Reviews and notes
Losey’s relentless dusting of the ruling vs. the grueling classes began a partnership with playwright Harold Pinter that continued through two more exacting entries, Accident
and The Go-Between
. In this dramatic drubbing, a beguiling Dirk Bogarde plays a conniving Jeeves to a newly posted member of the idle class, Tony (James Fox), who has visions of grand projects but can barely boil water for tea. When Barrett (Bogarde) brings in his sultry “sister” (Sarah Miles at her impish best) to be the maid, all is unmade, including the beds. Tony’s tony townhouse is the claustrophobic battlefield in the eroding power relationship between man and manservant. Losey uses the interior space like a suffocating replica of dear England, stopping every so often to refract the action through a distorting mirror hung hideously in a hallway. All the while, the house itself seems to decompose as its foppish owner succumbs to his own exhausted spirit. No butler to the bourgeoisie, Harold Pinter provides pointed dialogue that wipes clean every surface like a class disinfectant. My Man Godfrey
- Steve Seid, Pacific Film Archive.
The hallway of a house in Chelsea's Royal Avenue; the unlocked front door opens at the push of a finger. In comes a neat man wearing a pork pie hat and a dark raincoat. This is Barrett. The camera backtracks away, around a corner into a room from which we can see a side-on view of the bottom of the stairs. Barrett comes back into view. He goes to the stairs, puts his hand on the banister and peers upwards, seemingly about to ascend.
is about the obsequious Barrett's slow takeover of his upper class master, Tony, and his well-appointed home. Barrett's tactics are simple but effective: undermining Tony's girlfriend by bringing in housemaid Vera, a seductive young slut, and making his indolent master increasingly dependent on his ministrations, eventually including booze and drugs. Pinter's claustrophobic scenario enabled Losey to employ all his European art-cinema riffs at the service of a very English interior made sinister – the London house as a kind of nightclub come prison – and a very English problem: the class system.
In their creative relationship, neither Losey or Harold Pinter was master or servant. "I'm not accustomed to writing from notes and I don't like this," Losey reported Pinter saying at their drink-fuelled first script meeting. Pinter's version was as follows: "I went to see [Losey] at his house in Chelsea. 'I like the script,' he said. 'Thanks,'I said. 'But there are a number of things I don't like.' 'What things?' I asked. He told me. 'Well why don't you make another movie?' I said, and left the house." Two days later they patched it up and, as Pinter says, "over the next 25 years we worked on three more screenplays and never had another cross word."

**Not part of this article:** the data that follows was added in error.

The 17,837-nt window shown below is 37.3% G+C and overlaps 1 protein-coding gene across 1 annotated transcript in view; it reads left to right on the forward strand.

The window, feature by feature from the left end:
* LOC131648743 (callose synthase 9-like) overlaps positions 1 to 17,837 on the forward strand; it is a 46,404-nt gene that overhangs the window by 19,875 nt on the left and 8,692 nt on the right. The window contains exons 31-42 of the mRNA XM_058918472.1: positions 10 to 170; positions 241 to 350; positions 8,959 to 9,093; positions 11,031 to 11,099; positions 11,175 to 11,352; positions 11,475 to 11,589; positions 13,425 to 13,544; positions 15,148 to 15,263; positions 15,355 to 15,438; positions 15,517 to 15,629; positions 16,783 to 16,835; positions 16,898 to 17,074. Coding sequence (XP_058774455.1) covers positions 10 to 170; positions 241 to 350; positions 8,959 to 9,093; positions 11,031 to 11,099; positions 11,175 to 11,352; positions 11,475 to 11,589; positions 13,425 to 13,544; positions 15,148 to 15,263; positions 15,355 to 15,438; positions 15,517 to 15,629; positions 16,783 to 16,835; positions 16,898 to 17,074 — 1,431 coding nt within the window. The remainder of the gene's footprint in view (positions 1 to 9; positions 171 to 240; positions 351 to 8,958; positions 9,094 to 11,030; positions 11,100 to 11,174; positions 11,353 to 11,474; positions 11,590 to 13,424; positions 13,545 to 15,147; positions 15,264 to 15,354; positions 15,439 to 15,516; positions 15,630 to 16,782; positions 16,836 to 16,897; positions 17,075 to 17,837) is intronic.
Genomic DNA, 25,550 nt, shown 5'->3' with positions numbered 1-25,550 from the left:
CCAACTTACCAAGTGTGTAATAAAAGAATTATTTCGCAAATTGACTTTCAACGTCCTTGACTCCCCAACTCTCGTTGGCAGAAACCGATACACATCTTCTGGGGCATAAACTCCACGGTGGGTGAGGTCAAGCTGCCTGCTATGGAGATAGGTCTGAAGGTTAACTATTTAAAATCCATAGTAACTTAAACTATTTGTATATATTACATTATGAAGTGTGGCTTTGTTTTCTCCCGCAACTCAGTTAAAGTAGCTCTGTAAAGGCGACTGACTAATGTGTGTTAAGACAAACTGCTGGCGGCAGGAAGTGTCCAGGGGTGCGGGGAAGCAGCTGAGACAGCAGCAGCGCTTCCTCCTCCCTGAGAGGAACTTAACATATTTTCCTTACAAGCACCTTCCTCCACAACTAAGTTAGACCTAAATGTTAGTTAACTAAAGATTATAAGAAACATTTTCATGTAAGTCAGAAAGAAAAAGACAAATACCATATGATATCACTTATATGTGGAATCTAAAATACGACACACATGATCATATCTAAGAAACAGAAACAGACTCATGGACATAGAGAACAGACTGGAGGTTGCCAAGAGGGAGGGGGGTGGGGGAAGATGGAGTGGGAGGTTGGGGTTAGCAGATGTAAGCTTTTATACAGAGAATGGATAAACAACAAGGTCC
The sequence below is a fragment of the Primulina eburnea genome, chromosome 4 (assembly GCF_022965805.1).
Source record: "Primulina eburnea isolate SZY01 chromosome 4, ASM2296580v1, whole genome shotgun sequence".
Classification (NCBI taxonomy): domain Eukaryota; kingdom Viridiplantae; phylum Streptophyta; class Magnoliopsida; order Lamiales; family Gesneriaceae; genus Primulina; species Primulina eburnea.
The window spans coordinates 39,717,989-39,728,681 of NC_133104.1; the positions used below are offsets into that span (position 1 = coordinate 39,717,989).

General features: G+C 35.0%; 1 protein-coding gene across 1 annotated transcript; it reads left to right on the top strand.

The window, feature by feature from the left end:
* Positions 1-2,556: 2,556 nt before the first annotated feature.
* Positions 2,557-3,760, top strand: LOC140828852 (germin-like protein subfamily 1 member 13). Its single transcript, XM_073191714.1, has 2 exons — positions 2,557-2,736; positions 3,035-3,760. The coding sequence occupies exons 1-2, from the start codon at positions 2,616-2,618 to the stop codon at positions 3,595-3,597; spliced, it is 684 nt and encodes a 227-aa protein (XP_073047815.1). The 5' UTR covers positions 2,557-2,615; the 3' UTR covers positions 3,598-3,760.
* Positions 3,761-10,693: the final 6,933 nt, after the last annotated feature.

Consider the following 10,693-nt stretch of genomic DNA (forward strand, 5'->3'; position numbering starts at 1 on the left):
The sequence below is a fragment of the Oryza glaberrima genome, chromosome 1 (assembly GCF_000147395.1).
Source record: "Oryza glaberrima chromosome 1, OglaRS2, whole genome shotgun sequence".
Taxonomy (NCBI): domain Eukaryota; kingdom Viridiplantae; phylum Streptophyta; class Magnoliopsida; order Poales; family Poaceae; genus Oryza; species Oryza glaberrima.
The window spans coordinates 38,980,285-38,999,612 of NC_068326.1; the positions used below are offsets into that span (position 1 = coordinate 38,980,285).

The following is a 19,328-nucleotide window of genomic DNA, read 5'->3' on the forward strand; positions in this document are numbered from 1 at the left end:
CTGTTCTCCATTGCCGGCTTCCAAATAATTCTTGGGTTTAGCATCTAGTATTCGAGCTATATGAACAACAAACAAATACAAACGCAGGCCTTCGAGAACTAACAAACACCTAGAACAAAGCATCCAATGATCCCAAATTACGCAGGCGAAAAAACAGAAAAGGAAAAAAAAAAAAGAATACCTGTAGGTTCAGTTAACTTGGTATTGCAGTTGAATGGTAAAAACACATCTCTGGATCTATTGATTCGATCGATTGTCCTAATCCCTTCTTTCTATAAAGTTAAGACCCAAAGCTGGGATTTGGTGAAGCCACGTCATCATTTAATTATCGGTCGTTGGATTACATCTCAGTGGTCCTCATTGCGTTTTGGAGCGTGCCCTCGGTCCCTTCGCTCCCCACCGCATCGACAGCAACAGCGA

Insomniac Losey could be prickly, a burly man whose emotions often ran to tears. Harold Pinter was the self-contained truth tester, a precise and correct writer at the top of his game; an actor too, who knew what actors could do with cadence and diction. It was another actor who brought them together, Dirk Bogarde, instrumental in so many ways in The Servant
's groundbreaking – standing in for Losey when he had pneumonia (only to see most of his scenes reshot), bringing James Fox in as Tony. Bogarde used The Servant
to trade in his matinee idol image – already made questionable by his brave turn as the homosexual barrister in Victim
. Following his scheming turn as Barrett, he instead became the weather-changeable face in semi-decadent art films such as Darling
(1969), Visconti's The Damned
(1969), Death in Venice
(1971), The Serpent
(1973), The Night Porter
(1977) and Despair
It was Losey who first showed Robin Maugham's novelette The Servant
to Bogarde in 1954. Originally separately commissioned by director Michael Anderson, Pinter stripped it of its first-person narrator, its yellow book snobbery and the arguably anti-Semitic characterisation of Barrett–oiliness, heavy lids – replacing them with an economical language that implied rather than stated the slippage of power relations away from Tony towards Barrett. In 1962 Bogarde read Pinter's script and rang Losey, who was shooting Eve
. By the time director and writer were brought together, Losey was seething with fury at the Hakim brothers' mutilation of his beloved Eve
. But that's another story.
To focus instead on Losey's pretentious leanings, the standard view is that Pinter saved Losey from his excessive tendencies. Losey himself felt differently. "It took me many, many years to get over the feeling that The Servant
was inferior to Eve
," he said to Michel Ciment. "It cost a lot less, of course; it was less elaborated, less personal, and in many ways it's a kind of remake." As in Eve
, degradation and sexual revenge are present, but here they're not so heavily signalled. The restraint that Pinter's disciplined dialogue imposes – along with the lower budget and the one-house set – reined Losey in to powerful effect; he is quite mistaken about The Servant
's fusion of Losey's sensitivity to spaces and objects with Pinter's stark approach to image and language – seen through cinematographer Douglas Slocombe's magnificent black-and-white photography – initiated a new kind of cinema in the UK, one distinctly more ambitious than the social realism of the Woodfall films. The Servant
transformed Bogarde's image, cemented Losey's fruitful partnership with Pinter and launched the cinema careers of James Fox and Sarah Miles (who played Vera). A few years later Fox would play a lost young thug opposite Mick Jagger's reclusive rock star in Donald Cammell and Nicolas Roeg's Performance
(1970), the quintessence of the kind of cinema under discussion here.
- Nick James, Sight & Sound, June 2009.
Weblink: A review of the Auckland Film Society screening by Lumiere Reader
Back to screening list